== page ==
After a drawn out process, Deputy Prime Minister Barnaby Joyce has finally committed to back the imminent announcement, but Prime Minister Scott Morrison has still given no detail on how we'll get there. Meanwhile his government continues to greenlight massive coal and gas projects that will pump billions of tonnes of carbon pollution into the atmosphere.
If the Government is serious about getting to net zero, they must slash coal and gas pollution and deliver 100% clean energy this decade.
GetUp Climate Justice Campaigns Director Kathryn McCallum said:
"After years of delay, denial and deception, the Morrison Government has been dragged kicking and screaming to a pollution target of net zero by 2050. It's a victory for the community-driven climate movement, which has grown to become a huge, vibrant and persistent force. But it's far short of what Australia needs.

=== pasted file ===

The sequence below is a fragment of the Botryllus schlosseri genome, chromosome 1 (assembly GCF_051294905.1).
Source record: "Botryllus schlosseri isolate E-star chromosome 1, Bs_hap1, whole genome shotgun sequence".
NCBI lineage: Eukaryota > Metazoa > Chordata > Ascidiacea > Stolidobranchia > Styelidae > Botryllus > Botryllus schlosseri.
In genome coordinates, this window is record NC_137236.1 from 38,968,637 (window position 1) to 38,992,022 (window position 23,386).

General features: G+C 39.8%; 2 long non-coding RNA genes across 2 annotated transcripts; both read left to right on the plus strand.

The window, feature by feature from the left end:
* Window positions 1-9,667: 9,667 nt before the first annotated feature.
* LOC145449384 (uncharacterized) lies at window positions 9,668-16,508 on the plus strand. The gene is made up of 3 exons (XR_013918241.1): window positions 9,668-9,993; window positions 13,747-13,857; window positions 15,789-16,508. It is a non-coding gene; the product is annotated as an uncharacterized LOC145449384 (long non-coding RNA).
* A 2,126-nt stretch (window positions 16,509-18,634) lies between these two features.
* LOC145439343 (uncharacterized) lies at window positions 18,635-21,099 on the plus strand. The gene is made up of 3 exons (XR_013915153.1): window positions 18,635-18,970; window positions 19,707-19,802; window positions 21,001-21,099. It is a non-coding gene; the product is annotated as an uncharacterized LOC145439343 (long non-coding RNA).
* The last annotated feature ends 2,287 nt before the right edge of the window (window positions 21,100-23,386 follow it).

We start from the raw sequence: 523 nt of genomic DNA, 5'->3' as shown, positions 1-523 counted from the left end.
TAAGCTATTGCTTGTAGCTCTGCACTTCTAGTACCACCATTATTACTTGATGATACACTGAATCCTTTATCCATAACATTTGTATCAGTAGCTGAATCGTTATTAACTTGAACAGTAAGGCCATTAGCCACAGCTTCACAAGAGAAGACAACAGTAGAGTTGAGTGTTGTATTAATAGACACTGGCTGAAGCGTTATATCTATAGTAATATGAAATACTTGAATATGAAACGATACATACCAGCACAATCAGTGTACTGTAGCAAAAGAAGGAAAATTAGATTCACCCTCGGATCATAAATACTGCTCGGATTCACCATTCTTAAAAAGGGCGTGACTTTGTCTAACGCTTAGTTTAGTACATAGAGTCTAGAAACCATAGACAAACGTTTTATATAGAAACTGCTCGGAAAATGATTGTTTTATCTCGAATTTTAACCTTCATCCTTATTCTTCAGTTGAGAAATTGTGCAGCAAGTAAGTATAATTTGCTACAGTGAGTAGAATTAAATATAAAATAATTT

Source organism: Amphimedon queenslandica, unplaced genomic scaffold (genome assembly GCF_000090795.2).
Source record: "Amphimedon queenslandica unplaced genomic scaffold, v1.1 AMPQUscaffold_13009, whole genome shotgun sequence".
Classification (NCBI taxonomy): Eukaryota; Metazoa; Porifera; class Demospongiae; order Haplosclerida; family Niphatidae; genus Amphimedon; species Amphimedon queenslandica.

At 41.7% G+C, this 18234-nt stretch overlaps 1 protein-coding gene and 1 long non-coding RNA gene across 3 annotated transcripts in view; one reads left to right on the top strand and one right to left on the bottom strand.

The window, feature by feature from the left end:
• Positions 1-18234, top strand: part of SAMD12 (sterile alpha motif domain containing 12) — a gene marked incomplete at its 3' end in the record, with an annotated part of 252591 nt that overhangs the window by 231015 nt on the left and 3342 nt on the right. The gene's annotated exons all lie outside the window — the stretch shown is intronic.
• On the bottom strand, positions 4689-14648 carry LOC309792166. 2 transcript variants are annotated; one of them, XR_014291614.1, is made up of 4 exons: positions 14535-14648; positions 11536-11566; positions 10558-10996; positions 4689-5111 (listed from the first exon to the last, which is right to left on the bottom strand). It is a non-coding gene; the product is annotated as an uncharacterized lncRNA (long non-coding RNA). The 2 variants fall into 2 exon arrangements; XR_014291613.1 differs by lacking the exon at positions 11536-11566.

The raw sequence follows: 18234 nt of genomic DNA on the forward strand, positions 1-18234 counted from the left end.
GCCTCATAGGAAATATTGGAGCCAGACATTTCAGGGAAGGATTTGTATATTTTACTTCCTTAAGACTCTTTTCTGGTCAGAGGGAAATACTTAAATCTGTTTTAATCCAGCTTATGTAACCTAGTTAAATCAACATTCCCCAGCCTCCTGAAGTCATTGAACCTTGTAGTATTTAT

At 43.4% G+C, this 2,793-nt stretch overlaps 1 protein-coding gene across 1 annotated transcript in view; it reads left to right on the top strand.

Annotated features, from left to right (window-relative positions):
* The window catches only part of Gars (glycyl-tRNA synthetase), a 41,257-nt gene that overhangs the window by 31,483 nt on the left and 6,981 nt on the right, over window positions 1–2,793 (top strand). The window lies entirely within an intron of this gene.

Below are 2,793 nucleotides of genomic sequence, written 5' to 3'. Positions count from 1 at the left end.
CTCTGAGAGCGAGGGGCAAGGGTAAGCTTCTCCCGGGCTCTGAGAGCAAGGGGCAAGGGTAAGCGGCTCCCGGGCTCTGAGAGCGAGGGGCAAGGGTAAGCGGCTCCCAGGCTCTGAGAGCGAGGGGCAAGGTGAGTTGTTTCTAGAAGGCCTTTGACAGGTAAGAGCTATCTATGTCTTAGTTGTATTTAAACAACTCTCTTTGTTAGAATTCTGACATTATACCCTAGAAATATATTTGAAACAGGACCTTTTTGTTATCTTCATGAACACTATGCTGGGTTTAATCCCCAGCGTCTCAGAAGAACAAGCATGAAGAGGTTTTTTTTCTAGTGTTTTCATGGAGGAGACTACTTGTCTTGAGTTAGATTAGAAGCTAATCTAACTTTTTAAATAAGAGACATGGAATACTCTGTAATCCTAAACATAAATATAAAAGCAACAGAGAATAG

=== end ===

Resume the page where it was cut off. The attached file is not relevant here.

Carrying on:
“The Morrison Government knows voters want climate action, so they’re pretending to act with a distant target. In reality, they’re trying to subsidise multiple new coal and gas projects.
“Sneaky accounting and an offsets scam won’t protect the people we love from climate damage.
"If the Morrison Government was serious about cutting pollution, it would immediately commit to no new funding for fracking, mining and burning gas or coal. Instead, the Government continues to spend public funds on expensive, inefficient and polluting coal, oil and gas projects that will soon be obsolete.
"By not setting a 2030 target, Prime Minister Morrison is avoiding responsibility and falling far behind major global economies like the UK, the US and Japan.
“To get to zero, the Government can't approve or subsidise new projects like a publicly-funded gas-burning power station at Kurri Kurri, a new coal-burning power station from Clive Palmer’s company in Queensland, or redirecting renewable energy funding to gas corporations so they can pretend to bury pollution.
"GetUp and the broader environmental movement remain united and committed to holding the Morrison Government to account on its lack of climate action, and to informing voters and the public about what real action looks like."